New Crohn's Disease Guidelines Should Mean Fewer Colonoscopies for Patients
In November 2023, the American Gastroenterological Association (AGA) released new guidelines for managing Crohn's disease. The new guidelines may mean that people living with Crohn's disease will need fewer colonoscopies.1
The guidelines state that doctors can now test and detect Crohn's disease using only biomarkers. Biomarkers are blood, urine, stool, or soft-tissue-based tests that inform doctors about a disease.1
According to the new guidelines, biomarkers are no longer considered experimental. Moving forward, biomarker testing should be a main part of IBD care.1
What biomarkers will doctors look for?
The guidelines recommend that doctors screen for 2 specific biomarkers that have been linked to Crohn's disease:1-3
- C-reactive protein (CRP) – This biomarker can be found in blood. CRP is made in the liver, and high levels can signal inflammation throughout the body.
- Fecal calprotectin (FCP) – This biomarker can be found in stool. High FCP levels can signal intestinal inflammation.
Crohn's biomarker testing versus colonoscopy
Compared to frequent colonoscopies, biomarkers are easier to screen for, less invasive, and more affordable. Biomarker testing can also be done more often, which can lead to better disease control.1-3
Doctors have usually recommended an endoscopy to look inside the colon. This includes:4
- Colonoscopy – The doctor views the rectum using a tiny tube fixed to a camera.
- Upper endoscopy – This test helps the doctor to see the esophagus, stomach, and duodenum (the upper part of the small intestine).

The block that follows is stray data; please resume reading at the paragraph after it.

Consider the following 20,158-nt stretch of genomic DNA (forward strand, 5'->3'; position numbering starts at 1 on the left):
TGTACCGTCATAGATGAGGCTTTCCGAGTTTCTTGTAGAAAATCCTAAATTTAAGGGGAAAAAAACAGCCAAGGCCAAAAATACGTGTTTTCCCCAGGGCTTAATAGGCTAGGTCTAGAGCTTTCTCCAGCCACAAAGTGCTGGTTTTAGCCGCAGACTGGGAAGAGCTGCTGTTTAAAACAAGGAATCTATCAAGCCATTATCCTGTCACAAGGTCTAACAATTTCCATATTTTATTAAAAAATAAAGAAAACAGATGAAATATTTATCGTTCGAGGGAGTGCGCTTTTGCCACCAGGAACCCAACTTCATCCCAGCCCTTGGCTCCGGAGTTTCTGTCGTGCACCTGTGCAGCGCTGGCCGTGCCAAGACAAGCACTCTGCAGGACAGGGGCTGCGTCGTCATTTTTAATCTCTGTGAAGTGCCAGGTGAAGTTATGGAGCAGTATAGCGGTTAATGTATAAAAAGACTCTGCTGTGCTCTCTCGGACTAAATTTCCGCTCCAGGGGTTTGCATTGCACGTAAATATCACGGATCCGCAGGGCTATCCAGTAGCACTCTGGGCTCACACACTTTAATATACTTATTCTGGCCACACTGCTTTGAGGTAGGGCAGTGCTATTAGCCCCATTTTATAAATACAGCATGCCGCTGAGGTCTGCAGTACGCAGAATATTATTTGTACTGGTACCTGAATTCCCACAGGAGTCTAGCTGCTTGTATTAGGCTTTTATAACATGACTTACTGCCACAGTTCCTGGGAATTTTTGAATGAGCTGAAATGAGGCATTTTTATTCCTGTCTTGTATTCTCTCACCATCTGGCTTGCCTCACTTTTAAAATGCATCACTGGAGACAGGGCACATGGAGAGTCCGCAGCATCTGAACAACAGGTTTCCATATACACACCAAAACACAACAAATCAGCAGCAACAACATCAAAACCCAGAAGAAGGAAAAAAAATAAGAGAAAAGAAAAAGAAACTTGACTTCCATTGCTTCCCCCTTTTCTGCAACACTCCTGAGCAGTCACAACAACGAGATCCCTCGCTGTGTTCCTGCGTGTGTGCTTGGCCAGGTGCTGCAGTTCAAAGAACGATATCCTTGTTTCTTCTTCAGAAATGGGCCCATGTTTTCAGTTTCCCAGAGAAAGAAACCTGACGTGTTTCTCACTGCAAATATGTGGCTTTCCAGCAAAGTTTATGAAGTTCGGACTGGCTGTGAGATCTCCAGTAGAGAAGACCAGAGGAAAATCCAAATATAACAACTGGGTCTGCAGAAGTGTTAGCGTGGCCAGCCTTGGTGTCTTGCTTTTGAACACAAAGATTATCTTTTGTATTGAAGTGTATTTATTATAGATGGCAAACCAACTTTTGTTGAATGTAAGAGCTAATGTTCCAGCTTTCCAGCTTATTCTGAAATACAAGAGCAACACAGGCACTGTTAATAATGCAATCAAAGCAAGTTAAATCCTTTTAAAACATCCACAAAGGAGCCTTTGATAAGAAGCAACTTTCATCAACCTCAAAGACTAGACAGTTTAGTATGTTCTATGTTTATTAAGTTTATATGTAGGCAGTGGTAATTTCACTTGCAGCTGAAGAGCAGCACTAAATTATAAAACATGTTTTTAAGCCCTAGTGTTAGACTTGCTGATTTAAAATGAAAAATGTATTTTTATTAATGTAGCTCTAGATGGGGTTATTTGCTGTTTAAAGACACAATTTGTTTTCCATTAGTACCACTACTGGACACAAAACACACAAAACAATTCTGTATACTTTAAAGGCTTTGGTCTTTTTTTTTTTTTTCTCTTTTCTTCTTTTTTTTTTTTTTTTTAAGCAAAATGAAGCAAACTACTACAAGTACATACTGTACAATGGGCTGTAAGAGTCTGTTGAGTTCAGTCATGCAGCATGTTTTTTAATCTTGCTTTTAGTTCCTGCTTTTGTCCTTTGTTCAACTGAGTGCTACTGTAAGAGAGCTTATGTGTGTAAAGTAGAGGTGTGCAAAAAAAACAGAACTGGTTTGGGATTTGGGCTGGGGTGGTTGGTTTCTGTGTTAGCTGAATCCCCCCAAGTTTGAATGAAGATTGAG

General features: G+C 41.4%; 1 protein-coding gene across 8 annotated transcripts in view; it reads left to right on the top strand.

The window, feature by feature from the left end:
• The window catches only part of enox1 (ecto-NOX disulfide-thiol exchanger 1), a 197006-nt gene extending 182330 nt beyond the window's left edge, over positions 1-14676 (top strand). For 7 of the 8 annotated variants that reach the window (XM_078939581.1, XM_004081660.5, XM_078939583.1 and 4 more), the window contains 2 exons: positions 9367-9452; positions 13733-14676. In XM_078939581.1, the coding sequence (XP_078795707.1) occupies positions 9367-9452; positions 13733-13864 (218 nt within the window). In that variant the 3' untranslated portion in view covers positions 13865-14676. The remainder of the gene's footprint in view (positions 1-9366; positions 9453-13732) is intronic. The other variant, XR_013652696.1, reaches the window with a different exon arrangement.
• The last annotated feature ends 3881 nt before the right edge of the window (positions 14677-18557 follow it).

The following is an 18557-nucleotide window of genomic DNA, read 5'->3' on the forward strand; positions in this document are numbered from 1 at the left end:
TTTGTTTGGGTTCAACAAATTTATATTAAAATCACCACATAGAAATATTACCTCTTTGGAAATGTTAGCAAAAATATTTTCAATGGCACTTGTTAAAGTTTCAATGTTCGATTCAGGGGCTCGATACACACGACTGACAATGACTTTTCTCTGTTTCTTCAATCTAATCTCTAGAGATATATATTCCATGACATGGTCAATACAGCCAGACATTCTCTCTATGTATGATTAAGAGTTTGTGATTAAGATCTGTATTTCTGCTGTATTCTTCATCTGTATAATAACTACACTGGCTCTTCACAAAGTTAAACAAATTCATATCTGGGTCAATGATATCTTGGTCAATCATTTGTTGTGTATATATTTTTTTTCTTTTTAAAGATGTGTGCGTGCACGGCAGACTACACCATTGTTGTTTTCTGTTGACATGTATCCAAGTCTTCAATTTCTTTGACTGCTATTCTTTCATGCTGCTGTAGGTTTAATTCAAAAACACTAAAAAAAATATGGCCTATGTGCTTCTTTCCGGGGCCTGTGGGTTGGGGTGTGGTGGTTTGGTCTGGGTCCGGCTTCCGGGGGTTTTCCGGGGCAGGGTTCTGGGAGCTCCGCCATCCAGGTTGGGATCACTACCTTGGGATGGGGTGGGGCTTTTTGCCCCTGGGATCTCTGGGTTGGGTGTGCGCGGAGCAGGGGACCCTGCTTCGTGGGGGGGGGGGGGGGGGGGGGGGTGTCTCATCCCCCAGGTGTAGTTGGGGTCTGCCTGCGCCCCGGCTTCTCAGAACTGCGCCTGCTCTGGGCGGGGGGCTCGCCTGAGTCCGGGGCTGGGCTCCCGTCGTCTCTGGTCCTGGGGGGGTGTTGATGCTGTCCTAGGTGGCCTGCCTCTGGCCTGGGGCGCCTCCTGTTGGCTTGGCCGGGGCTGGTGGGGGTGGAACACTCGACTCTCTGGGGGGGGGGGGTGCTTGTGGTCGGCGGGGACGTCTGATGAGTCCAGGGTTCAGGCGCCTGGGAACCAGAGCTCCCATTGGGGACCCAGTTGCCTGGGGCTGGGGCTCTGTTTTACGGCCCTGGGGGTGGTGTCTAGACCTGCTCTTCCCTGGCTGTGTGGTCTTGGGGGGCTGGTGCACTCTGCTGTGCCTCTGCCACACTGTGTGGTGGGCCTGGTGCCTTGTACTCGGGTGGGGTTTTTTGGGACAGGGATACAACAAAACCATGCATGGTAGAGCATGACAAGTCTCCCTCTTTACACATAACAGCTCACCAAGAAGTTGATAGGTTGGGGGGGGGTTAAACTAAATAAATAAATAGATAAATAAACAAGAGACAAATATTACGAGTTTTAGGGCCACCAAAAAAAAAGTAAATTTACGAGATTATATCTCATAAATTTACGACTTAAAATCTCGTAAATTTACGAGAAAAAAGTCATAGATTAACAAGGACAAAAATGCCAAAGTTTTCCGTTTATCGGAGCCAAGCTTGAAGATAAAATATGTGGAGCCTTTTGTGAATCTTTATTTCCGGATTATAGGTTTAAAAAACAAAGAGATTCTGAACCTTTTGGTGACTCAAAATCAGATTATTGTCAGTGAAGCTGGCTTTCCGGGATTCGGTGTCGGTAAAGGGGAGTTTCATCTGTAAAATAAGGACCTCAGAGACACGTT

Using only endoscopy to assess Crohn's disease has many challenges. This includes high cost, high resource use, invasiveness, and low acceptability.
However, researchers found that checking biomarkers often for treatment decisions improved patient outcomes over 2 years.1
How often is biomarker testing recommended?
The AGA suggests using biomarker testing alongside other tests, including colonoscopy and imaging studies in some cases. This means people with normal biomarkers can continue their treatment plan. Those with high biomarkers should get an endoscopy to help to rule out any underlying conditions.1
This AGA Crohn's guideline recommends that doctors check:1
Inflammation and Crohn's disease
Crohn's disease is a long-term (chronic) condition that leads to inflammation in the gastrointestinal (GI) tract. Crohn's disease is part of a group of conditions called inflammatory bowel disease (IBD). Up to 3.1 million people in the United States have the disease.5,6
In most cases, Crohn's disease affects the small intestine and the beginning of the large intestine. However, it can affect any part of the GI tract between the mouth and anus.5,7
The exact cause of Crohn's disease is unknown. However, experts believe that Crohn's disease may be an autoimmune reaction. This is when the immune system mistakenly attacks healthy cells, triggering the immune system. The immune system's response causes inflammation, leading to symptoms of Crohn's disease.5,7
While there is no cure for Crohn's disease, certain therapies can help people manage it well. The goals of treatment include:8
- Decreasing inflammation in the GI tract
- Preventing symptom flare-ups
- Staying in remission
If you are interested in biomarker testing as part of your Crohn's disease management and treatment plan, talk to your doctor.
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